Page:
Shelby County Schools is responsible for bigger fixes in the state district, such as new roofs or heating and air conditioning systems, while the state district’s charter operators are responsible for daily maintenance.

Bobby White, chief of external affairs for the Achievement School District, said they are working with Shelby County Schools to resolve the heating problem at the three elementary schools, two of which share a building. But he said that the issues won’t be fixed by Wednesday, and the schools will remain closed.

“We know it throws off our teachers and students to miss class,” White said. “It’s an unfortunate situation. And it underscores the larger issue of our buildings not being in good shape.”

The charter organization Frayser Community Schools runs MLK Jr. High School as part of the Achievement School District, and a spokeswoman for Frayser said they were handling the boiler repairs on their own as opposed to working with Shelby County Schools. School will remain canceled at the high school on Wednesday.

“Currently our maintenance team is working with a contracted HVAC company to rectify the heating issue,” Erica Williams told Chalkbeat. “Unfortunately, it was not resolved today, resulting in school being closed Wednesday. While our goal is to have school as soon as possible, we want to make sure it’s in a comfortable environment for our students.”

The state district was created in 2012 to turn around the state’s lowest-performing schools by taking over local schools and giving them to outside charter organizations to run. Shelby County Schools has a crippling amount of deferred maintenance for its school buildings, including those occupied by the state district, that would cost more than $500 million. The Shelby County district prioritizes how to chip away at that huge cost based on how many children are affected, the condition of the building, and the type of repair, spokeswoman Natalia Powers told Chalkbeat, adding that the district has made some major repairs at state-run schools.

But Sharon Griffin, chief of the Achievement School District told Chalkbeat previously that one of her goals is to resolve problems more quickly with Shelby County Schools when a major repair is needed to avoid lost class time.

Still counting

Jeffco bond measure that had been failing pulls ahead in narrow race

PHOTO: Andy Cross/The Denver Post
Students work on breathing exercises during a yoga class at the end of the school day at Pennington Elementary School.

Update: Over the weekend, the bond measure pulled ahead and is currently headed toward passage, with 50.3 percent of the vote. We’ll continue to update this post as new results come in.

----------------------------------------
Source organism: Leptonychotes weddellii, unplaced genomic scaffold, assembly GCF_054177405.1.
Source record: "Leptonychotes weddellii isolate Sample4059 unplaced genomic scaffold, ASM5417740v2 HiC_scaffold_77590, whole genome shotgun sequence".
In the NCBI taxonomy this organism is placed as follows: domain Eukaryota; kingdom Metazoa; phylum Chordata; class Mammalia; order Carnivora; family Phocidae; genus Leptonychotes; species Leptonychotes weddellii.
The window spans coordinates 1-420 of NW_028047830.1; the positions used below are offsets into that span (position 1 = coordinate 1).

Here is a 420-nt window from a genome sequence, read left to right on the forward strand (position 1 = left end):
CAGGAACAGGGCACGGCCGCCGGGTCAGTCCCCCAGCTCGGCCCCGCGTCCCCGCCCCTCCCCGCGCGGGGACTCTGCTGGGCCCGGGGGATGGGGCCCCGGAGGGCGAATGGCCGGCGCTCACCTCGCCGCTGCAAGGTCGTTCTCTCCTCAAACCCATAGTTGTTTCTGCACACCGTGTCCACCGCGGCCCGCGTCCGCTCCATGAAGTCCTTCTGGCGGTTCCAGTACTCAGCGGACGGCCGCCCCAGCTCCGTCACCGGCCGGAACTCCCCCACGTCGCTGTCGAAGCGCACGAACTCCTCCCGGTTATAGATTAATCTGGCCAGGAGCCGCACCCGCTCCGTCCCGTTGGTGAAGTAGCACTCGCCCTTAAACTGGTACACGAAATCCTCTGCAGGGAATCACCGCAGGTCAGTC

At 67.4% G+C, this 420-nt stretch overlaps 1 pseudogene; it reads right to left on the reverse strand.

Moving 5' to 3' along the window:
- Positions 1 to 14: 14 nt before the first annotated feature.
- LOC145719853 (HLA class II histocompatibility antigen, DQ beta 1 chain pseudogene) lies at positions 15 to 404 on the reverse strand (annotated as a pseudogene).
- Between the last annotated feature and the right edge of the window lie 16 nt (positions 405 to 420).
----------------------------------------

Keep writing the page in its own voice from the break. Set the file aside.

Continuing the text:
Vote tallies released Thursday in Jefferson County show that a $567 million bond request is down by just 132 votes, opening up the possibility that it might yet pass.

We previously reported that Jefferson County voters had approved a $33 million local tax increase but turned down the bond request. At midday Wednesday, just 48 percent of voters had said yes. The gap was roughly 7,000 votes, and the trend hadn’t changed since the first returns were posted Tuesday evening. It appeared to mark the second time in two years that Jeffco voters had turned down a request to issue debt to improve school buildings.

But by Thursday evening, with additional ballots counted, the margin by which Jeffco Measure 5B was failing had narrowed significantly. The 132-vote margin is currently within the window that would trigger an automatic recount. A mandatory recount is triggered when the difference is one half of one percent of the number of votes cast for the higher vote count, according to officials from the Secretary of State’s office.

Backers of the tax measures are holding out hope the result could change.

District officials said they plan to use the proceeds of this year’s tax measures to raise teacher pay, increase mental health support for students, beef up school security, expand career and technical education, improve science facilities, add more full-day preschool, and buy classroom materials and technology.

On Wednesday, Katie Winner, a mother of two students in Jeffco schools, told us the two tax measures were closely tied and both equally needed.

“I want to know what voters were thinking,” she said. “I didn’t see one without the other.”

We’ll keep tabs on the counting and update you as soon as we have a final tally.